HENRIQUE GALVÃO, 1895-197O: ASPECTS OF A EURO-AFRICAN CRUSADE

-- excerpt from "HENRIQUE GALVÃO, 1895-197O: ASPECTS OF A EURO-AFRICAN CRUSADE" by Luis Miguel Solla de Andrade Peres, Thesis for Master of Arts, University of South Africa (2009):

"Operation Dulcinea was structured in two phases. The first entailed the seizure and occupation of the Santa Maria. Galvão and his men were to board the liner – as paying passengers – at La Guaira and Curaçao, and seize her the moment she entered the international waters of the Caribbean. Once in control of the ship the insurrectionists would cease communications with the outside world and secretly sail towards the Spanish-held island of Fernando Pó – off the West African coast – initiating the next phase of the operation. This second half of the enterprise was by far the most ambitious and, despite the insistence of Galvão on its feasibility, hard to view as more than a theoretical exercise. It consisted in the capture of Fernando Pó from where the rebels would – with the support of local populations – take over Spanish Guinea and from there gain a foothold in Angola. Once occupying a portion of Portuguese territory the rebels were to form a government and unleash a general uprising in Angola, Mozambique, and Portugal itself (with the cooperation of opposition forces sympathetic to DRIL).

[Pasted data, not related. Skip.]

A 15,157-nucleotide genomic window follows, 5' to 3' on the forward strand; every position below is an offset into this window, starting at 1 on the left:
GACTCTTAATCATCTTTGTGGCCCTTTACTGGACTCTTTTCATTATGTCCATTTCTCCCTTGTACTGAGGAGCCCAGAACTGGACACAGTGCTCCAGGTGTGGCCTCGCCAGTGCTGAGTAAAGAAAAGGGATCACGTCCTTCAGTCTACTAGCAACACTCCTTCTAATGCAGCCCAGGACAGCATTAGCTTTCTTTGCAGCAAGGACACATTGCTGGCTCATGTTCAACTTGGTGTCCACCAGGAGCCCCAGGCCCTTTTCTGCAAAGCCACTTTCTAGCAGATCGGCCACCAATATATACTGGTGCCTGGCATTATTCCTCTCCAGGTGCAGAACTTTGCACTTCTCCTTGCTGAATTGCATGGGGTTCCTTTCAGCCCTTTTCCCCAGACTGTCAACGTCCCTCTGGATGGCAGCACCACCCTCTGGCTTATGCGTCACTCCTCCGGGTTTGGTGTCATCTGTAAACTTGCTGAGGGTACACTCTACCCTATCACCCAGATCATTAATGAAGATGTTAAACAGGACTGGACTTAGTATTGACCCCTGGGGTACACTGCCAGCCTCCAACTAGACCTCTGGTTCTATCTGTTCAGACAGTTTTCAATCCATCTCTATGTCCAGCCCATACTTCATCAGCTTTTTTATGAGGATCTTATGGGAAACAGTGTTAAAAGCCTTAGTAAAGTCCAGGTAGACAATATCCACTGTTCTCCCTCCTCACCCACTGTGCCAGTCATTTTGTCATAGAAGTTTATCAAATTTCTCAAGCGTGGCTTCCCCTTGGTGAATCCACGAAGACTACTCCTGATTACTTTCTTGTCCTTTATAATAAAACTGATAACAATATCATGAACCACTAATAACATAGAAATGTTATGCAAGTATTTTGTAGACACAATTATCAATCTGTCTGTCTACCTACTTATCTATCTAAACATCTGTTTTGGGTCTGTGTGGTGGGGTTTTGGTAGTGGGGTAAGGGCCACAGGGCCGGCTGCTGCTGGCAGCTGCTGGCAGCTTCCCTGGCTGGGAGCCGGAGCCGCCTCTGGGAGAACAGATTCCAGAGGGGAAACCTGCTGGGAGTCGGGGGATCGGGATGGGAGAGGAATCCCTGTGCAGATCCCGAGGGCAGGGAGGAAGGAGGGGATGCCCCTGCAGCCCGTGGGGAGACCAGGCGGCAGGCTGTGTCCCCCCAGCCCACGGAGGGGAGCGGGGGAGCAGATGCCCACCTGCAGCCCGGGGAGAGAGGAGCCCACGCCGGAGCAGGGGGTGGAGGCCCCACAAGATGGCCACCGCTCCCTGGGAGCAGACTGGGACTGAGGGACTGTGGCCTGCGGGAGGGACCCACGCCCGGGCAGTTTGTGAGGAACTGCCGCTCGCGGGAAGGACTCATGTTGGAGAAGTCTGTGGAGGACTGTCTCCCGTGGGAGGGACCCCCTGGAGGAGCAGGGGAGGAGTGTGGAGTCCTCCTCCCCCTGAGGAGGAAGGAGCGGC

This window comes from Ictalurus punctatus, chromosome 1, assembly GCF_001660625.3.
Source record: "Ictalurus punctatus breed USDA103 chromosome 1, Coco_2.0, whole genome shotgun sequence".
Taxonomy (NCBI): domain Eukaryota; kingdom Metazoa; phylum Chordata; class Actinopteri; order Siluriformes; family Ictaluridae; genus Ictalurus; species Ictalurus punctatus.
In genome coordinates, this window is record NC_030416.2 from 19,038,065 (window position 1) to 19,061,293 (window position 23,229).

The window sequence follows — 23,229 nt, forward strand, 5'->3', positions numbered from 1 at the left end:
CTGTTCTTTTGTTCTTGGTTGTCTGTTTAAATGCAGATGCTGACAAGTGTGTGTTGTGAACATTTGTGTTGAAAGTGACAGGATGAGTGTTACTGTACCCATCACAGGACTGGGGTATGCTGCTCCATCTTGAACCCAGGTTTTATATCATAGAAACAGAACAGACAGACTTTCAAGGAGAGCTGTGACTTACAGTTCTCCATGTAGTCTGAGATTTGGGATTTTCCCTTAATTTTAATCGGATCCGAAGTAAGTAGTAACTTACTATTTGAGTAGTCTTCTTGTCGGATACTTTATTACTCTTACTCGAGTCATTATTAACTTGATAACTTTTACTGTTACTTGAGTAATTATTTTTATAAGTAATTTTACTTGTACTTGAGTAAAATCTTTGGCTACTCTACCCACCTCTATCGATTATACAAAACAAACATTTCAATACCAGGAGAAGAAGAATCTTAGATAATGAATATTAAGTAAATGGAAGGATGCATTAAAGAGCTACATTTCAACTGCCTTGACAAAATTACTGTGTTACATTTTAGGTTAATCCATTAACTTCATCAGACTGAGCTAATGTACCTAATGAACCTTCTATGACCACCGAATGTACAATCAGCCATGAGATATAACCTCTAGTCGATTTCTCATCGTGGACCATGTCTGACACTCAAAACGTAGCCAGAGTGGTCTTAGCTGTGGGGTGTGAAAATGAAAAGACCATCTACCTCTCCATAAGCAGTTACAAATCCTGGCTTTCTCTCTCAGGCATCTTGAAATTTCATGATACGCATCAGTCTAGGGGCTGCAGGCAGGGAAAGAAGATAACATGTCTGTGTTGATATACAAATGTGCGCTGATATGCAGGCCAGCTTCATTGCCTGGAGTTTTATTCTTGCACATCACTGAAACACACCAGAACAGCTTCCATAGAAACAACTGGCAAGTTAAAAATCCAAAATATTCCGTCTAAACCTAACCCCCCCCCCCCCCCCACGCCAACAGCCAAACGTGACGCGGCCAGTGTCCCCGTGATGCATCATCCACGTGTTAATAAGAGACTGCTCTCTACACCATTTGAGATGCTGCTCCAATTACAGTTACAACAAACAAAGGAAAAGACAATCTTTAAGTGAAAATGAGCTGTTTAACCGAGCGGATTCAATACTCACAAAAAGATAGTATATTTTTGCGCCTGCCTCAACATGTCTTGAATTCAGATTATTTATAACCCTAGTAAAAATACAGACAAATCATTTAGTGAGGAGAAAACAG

The weakness of the second half of the operation is striking. It relied heavily on a generalised support of the majority of the local populations as well as on abstract factors such as “surprise” and “audacity”. Galvão was aware of how pivotal this reliance on outside elements was but claims the viability of the project was borne out by thorough study and organisation. Yet scant attention was given to the possibility of resolute military resistance on the part of Lisbon or Madrid. Subsequent events during the nationalist uprising in Angola, in March 1961 – discussed in chapter ten - revealed widespread military and civilian loyalty to Salazar’s New State. Had it reached Africa, Operation Dulcinea would have little, if any, chance of success."